Ugelvig, Line VIST Austria ; Andersen, Anne ; Boomsma, Jacobus ; Nash, David
Dispersal is crucial for gene flow and often determines the long-term stability of meta-populations, particularly in rare species with specialized life cycles. Such species are often foci of conservation efforts because they suffer disproportionally from degradation and fragmentation of their habitat. However, detailed knowledge of effective gene flow through dispersal is often missing, so that conservation strategies have to be based on mark-recapture observations that are suspected to be poor predictors of long-distance dispersal. These constraints have been especially severe in the study of butterfly populations, where microsatellite markers have been difficult to develop. We used eight microsatellite markers to analyse genetic population structure of the Large Blue butterfly Maculinea arion in Sweden. During recent decades, this species has become an icon of insect conservation after massive decline throughout Europe and extinction in Britain followed by reintroduction of a seed population from the Swedish island of Öland. We find that populations are highly structured genetically, but that gene flow occurs over distances 15 times longer than the maximum distance recorded from mark-recapture studies, which can only be explained by maximum dispersal distances at least twice as large as previously accepted. However, we also find evidence that gaps between sites with suitable habitat exceeding ∼ 20 km induce genetic erosion that can be detected from bottleneck analyses. Although further work is needed, our results suggest that M. arion can maintain fully functional metapopulations when they consist of optimal habitat patches that are no further apart than ∼10 km.
The work was financed by the Danish National Science Research Foundation via a grant to the Centre for Social Evolution. We thank four anonymous reviewers for useful comments on the manuscript, J. Bergsten, P. Bina, B. Carlsson, M. Johannesson and A.E. Lomborg for providing additional wingtip samples, A. Illum for assistance in the field, and in particular P.S. Nielsen for mediating the contact to the collectors and the Swedish authorities. Collection was made possible through a permit by the Åtgärdsprogrammet, supported by the Swedish Environmental Protection Agency.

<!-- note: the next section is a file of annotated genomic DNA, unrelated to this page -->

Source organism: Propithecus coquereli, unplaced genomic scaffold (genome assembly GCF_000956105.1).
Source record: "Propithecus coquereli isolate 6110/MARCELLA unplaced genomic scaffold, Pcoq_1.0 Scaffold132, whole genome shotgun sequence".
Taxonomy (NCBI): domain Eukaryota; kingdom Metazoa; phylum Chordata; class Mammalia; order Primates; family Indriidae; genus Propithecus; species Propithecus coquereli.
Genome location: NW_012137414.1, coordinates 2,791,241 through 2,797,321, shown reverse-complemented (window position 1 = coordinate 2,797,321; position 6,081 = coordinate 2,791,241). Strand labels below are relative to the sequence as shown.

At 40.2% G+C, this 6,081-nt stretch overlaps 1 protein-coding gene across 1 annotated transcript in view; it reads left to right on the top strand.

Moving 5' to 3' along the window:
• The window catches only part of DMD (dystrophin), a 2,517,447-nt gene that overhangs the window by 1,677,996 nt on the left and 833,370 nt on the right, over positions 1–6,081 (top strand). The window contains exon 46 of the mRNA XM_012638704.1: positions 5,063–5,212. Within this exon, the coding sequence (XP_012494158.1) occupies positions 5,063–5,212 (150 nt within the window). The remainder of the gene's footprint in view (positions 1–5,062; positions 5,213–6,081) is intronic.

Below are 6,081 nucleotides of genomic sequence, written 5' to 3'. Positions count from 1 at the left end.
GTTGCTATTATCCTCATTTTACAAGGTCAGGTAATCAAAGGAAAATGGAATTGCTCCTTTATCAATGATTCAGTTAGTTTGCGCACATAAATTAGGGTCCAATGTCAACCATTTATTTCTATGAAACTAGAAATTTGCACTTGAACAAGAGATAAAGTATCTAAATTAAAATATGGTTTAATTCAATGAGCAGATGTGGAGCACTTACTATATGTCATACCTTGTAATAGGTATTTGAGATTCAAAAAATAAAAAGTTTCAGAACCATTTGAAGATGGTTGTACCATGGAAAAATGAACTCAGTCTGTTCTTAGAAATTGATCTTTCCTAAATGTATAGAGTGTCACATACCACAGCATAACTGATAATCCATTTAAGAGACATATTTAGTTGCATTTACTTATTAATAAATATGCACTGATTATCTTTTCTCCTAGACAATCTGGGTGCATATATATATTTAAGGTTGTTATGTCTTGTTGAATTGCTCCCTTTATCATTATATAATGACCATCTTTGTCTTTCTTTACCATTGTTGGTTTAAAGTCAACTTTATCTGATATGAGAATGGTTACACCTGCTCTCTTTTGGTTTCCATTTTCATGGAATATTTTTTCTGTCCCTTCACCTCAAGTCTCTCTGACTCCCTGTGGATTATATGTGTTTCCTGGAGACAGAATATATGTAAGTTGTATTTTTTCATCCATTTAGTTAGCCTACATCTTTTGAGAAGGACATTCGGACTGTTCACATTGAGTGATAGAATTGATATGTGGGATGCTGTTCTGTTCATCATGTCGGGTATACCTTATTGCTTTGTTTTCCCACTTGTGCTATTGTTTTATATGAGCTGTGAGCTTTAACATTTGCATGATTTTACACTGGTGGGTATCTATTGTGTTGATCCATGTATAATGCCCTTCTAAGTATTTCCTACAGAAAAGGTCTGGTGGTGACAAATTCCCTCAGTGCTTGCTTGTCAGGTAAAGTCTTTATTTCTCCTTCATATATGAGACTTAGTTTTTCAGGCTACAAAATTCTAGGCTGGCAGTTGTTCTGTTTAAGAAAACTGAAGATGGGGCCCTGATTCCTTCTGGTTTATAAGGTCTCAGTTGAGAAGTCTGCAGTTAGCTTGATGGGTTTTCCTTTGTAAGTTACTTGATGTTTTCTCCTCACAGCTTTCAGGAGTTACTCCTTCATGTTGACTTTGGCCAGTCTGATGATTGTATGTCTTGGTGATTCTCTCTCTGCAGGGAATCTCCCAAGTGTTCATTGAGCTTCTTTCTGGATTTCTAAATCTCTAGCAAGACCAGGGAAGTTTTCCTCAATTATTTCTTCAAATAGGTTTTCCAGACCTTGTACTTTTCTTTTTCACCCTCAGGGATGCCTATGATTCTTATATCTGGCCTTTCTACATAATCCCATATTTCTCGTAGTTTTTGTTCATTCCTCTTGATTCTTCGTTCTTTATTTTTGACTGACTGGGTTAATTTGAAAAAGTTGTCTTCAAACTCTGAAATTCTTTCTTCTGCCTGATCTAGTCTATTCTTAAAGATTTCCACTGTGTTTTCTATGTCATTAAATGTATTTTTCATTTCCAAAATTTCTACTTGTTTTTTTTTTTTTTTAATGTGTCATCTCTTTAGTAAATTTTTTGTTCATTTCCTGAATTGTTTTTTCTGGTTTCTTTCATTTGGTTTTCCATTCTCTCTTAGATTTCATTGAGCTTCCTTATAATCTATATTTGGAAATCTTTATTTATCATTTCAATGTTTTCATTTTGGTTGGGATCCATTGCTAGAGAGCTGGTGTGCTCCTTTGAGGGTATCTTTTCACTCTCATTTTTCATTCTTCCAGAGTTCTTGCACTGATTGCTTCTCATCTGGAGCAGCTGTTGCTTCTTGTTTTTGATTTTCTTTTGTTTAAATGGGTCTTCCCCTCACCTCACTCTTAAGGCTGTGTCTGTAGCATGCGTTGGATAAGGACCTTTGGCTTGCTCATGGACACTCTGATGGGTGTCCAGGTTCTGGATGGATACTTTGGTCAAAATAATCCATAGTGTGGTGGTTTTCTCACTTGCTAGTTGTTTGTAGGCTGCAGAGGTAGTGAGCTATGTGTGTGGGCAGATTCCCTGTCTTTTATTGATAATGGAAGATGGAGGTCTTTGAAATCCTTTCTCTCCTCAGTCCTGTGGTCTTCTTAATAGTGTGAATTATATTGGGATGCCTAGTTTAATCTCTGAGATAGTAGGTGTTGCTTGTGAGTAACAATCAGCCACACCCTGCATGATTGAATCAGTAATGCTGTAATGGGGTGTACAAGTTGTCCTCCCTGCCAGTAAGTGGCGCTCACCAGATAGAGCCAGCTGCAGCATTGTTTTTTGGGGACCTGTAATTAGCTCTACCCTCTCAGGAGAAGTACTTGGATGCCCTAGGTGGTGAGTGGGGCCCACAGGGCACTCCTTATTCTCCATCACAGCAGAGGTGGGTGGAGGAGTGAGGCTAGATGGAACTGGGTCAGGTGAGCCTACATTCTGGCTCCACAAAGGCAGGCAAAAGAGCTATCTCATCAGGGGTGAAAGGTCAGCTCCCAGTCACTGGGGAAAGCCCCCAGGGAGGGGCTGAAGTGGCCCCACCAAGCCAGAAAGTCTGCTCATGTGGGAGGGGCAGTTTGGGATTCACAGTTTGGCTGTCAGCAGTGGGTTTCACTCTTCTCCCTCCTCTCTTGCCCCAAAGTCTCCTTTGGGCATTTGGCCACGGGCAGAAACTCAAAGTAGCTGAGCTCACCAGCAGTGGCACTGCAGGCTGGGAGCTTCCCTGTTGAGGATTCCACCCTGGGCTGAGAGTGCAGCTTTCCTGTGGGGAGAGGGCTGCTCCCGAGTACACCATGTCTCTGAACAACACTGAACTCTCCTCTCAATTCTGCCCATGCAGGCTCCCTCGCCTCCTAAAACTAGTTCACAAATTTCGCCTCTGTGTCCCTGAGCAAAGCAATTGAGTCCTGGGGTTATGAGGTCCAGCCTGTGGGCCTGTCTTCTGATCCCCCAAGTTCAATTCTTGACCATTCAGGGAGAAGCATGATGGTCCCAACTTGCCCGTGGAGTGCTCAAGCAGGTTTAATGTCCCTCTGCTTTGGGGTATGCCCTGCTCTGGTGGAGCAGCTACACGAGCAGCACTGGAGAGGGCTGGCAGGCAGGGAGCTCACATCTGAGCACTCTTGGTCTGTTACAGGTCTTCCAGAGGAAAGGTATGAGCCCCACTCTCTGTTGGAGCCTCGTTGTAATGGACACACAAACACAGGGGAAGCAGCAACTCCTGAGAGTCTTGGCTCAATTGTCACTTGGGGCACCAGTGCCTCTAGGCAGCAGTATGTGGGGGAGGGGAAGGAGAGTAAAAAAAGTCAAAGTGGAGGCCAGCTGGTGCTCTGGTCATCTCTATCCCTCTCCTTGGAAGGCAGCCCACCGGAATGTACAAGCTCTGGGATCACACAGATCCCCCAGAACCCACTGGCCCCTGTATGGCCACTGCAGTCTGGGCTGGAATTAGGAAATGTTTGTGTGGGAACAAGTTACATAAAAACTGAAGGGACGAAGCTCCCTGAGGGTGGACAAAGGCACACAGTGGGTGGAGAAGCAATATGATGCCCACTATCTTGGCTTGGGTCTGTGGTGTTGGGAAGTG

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Ugelvig LV, Andersen A, Boomsma J, Nash D. Dispersal and gene flow in the rare parasitic Large Blue butterfly Maculinea arion. Molecular Ecology. 2012;21(13):3224-3236. doi:10.1111/j.1365-294X.2012.05592.x
Ugelvig, L. V., Andersen, A., Boomsma, J., & Nash, D. (2012). Dispersal and gene flow in the rare parasitic Large Blue butterfly Maculinea arion. Molecular Ecology, 21(13), 3224–3236. https://doi.org/10.1111/j.1365-294X.2012.05592.x
Ugelvig, Line V, Anne Andersen, Jacobus Boomsma, and David Nash. “Dispersal and Gene Flow in the Rare Parasitic Large Blue Butterfly Maculinea Arion.” Molecular Ecology 21, no. 13 (2012): 3224–36. https://doi.org/10.1111/j.1365-294X.2012.05592.x.
L. V. Ugelvig, A. Andersen, J. Boomsma, and D. Nash, “Dispersal and gene flow in the rare parasitic Large Blue butterfly Maculinea arion,” Molecular Ecology, vol. 21, no. 13, pp. 3224–3236, 2012.
Ugelvig LV, Andersen A, Boomsma J, Nash D. 2012. Dispersal and gene flow in the rare parasitic Large Blue butterfly Maculinea arion. Molecular Ecology. 21(13), 3224–3236.
Ugelvig, Line V., et al. “Dispersal and Gene Flow in the Rare Parasitic Large Blue Butterfly Maculinea Arion.” Molecular Ecology, vol. 21, no. 13, Wiley-Blackwell, 2012, pp. 3224–36, doi:10.1111/j.1365-294X.2012.05592.x.